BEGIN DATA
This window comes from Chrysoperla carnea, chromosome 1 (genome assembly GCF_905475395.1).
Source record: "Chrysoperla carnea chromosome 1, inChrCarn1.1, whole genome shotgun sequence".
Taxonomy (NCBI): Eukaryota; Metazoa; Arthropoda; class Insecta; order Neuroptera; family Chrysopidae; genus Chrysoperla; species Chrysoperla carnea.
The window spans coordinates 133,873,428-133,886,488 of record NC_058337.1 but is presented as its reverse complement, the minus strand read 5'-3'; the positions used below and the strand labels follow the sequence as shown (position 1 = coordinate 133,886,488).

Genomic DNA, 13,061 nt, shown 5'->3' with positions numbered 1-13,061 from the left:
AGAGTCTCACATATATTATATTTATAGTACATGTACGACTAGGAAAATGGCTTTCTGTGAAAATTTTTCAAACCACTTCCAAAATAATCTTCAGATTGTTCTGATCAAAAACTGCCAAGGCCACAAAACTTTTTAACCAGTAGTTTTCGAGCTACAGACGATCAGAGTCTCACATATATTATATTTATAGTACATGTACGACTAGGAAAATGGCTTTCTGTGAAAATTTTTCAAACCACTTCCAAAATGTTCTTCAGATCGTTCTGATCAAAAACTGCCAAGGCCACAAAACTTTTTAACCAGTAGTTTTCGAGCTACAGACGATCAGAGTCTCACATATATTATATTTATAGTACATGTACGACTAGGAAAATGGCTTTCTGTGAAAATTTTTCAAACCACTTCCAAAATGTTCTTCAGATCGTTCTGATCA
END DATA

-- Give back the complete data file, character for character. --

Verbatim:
This window comes from Chrysoperla carnea, chromosome 1 (genome assembly GCF_905475395.1).
Source record: "Chrysoperla carnea chromosome 1, inChrCarn1.1, whole genome shotgun sequence".
Taxonomy (NCBI): Eukaryota; Metazoa; Arthropoda; class Insecta; order Neuroptera; family Chrysopidae; genus Chrysoperla; species Chrysoperla carnea.
The window spans coordinates 133,873,428-133,886,488 of record NC_058337.1 but is presented as its reverse complement, the minus strand read 5'-3'; the positions used below and the strand labels follow the sequence as shown (position 1 = coordinate 133,886,488).

Genomic DNA, 13,061 nt, shown 5'->3' with positions numbered 1-13,061 from the left:
AGAGTCTCACATATATTATATTTATAGTACATGTACGACTAGGAAAATGGCTTTCTGTGAAAATTTTTCAAACCACTTCCAAAATAATCTTCAGATTGTTCTGATCAAAAACTGCCAAGGCCACAAAACTTTTTAACCAGTAGTTTTCGAGCTACAGACGATCAGAGTCTCACATATATTATATTTATAGTACATGTACGACTAGGAAAATGGCTTTCTGTGAAAATTTTTCAAACCACTTCCAAAATGTTCTTCAGATCGTTCTGATCAAAAACTGCCAAGGCCACAAAACTTTTTAACCAGTAGTTTTCGAGCTACAGACGATCAGAGTCTCACATATATTATATTTATAGTACATGTACGACTAGGAAAATGGCTTTCTGTGAAAATTTTTCAAACCACTTCCAAAATGTTCTTCAGATCGTTCTGATCA